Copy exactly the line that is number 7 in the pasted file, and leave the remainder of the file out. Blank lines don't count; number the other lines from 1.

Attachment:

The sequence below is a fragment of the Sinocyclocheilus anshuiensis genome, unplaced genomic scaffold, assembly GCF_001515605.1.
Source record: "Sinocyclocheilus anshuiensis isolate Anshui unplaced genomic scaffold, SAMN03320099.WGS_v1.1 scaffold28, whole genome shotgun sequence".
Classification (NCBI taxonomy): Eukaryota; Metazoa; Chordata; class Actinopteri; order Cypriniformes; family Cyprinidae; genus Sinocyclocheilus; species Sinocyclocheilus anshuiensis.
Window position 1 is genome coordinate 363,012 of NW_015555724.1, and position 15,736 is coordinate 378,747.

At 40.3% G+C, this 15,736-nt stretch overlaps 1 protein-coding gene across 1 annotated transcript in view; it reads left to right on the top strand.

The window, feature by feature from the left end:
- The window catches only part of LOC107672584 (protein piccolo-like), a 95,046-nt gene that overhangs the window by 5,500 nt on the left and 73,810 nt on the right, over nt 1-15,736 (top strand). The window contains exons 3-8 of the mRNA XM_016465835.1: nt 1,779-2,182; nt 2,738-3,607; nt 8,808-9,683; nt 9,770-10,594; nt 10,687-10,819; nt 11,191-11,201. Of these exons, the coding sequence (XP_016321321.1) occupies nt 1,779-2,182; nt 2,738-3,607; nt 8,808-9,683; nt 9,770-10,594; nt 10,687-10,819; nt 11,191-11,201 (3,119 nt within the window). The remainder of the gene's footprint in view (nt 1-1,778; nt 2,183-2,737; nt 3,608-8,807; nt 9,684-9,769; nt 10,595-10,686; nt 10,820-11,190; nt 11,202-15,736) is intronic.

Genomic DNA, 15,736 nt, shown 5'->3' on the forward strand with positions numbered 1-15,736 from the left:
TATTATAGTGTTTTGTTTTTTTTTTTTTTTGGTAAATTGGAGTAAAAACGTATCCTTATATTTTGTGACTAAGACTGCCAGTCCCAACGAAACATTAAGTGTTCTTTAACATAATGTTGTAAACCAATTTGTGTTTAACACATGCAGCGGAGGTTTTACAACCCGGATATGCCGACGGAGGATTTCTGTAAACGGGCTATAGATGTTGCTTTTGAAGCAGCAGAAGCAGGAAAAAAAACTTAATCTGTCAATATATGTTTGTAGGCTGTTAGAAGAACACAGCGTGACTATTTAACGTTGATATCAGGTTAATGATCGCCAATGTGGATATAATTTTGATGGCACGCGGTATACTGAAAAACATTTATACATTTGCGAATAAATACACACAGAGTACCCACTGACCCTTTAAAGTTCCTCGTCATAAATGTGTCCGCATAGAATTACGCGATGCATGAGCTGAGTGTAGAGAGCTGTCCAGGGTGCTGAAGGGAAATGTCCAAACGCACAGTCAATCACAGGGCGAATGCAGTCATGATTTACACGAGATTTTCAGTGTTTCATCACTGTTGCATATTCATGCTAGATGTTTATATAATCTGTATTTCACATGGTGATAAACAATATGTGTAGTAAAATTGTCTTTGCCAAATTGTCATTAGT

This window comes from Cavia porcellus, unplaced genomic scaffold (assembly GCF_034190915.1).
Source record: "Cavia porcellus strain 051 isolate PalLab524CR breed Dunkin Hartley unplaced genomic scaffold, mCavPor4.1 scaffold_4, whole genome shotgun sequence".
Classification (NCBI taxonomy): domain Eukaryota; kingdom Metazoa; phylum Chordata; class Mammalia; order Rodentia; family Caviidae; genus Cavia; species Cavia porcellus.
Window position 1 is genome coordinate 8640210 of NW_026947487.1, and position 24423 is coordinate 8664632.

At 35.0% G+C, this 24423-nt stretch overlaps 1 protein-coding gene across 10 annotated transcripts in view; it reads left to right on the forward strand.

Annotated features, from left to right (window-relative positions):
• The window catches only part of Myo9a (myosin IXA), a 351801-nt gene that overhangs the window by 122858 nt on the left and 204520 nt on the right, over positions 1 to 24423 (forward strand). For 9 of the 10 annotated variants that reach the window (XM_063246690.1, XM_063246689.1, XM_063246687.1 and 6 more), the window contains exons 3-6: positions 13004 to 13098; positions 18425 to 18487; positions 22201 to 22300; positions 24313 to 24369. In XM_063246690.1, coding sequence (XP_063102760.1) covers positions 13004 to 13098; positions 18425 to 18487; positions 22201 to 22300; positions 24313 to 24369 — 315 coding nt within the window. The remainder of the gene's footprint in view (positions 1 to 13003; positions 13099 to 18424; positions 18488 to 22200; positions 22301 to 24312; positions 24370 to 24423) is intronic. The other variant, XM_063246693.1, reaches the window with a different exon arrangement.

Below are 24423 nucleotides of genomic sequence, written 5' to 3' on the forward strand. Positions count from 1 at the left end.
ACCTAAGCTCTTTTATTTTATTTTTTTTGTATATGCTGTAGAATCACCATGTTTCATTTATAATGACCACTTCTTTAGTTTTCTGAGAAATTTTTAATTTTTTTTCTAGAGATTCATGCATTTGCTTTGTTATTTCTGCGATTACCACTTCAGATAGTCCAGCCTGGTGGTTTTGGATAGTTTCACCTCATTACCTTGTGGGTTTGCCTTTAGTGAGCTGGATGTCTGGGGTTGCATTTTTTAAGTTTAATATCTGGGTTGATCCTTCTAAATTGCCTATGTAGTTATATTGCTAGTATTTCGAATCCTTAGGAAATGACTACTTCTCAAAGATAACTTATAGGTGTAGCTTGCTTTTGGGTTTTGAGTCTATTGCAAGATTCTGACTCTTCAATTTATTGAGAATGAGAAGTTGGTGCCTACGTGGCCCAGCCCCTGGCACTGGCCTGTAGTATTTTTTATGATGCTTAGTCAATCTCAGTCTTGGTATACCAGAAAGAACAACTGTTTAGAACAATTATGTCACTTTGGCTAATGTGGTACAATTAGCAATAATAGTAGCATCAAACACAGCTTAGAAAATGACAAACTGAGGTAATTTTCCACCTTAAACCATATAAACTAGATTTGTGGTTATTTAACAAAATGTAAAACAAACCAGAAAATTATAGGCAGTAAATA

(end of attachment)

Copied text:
- The window catches only part of LOC107672584 (protein piccolo-like), a 95,046-nt gene that overhangs the window by 5,500 nt on the left and 73,810 nt on the right, over nt 1-15,736 (top strand). The window contains exons 3-8 of the mRNA XM_016465835.1: nt 1,779-2,182; nt 2,738-3,607; nt 8,808-9,683; nt 9,770-10,594; nt 10,687-10,819; nt 11,191-11,201. Of these exons, the coding sequence (XP_016321321.1) occupies nt 1,779-2,182; nt 2,738-3,607; nt 8,808-9,683; nt 9,770-10,594; nt 10,687-10,819; nt 11,191-11,201 (3,119 nt within the window). The remainder of the gene's footprint in view (nt 1-1,778; nt 2,183-2,737; nt 3,608-8,807; nt 9,684-9,769; nt 10,595-10,686; nt 10,820-11,190; nt 11,202-15,736) is intronic.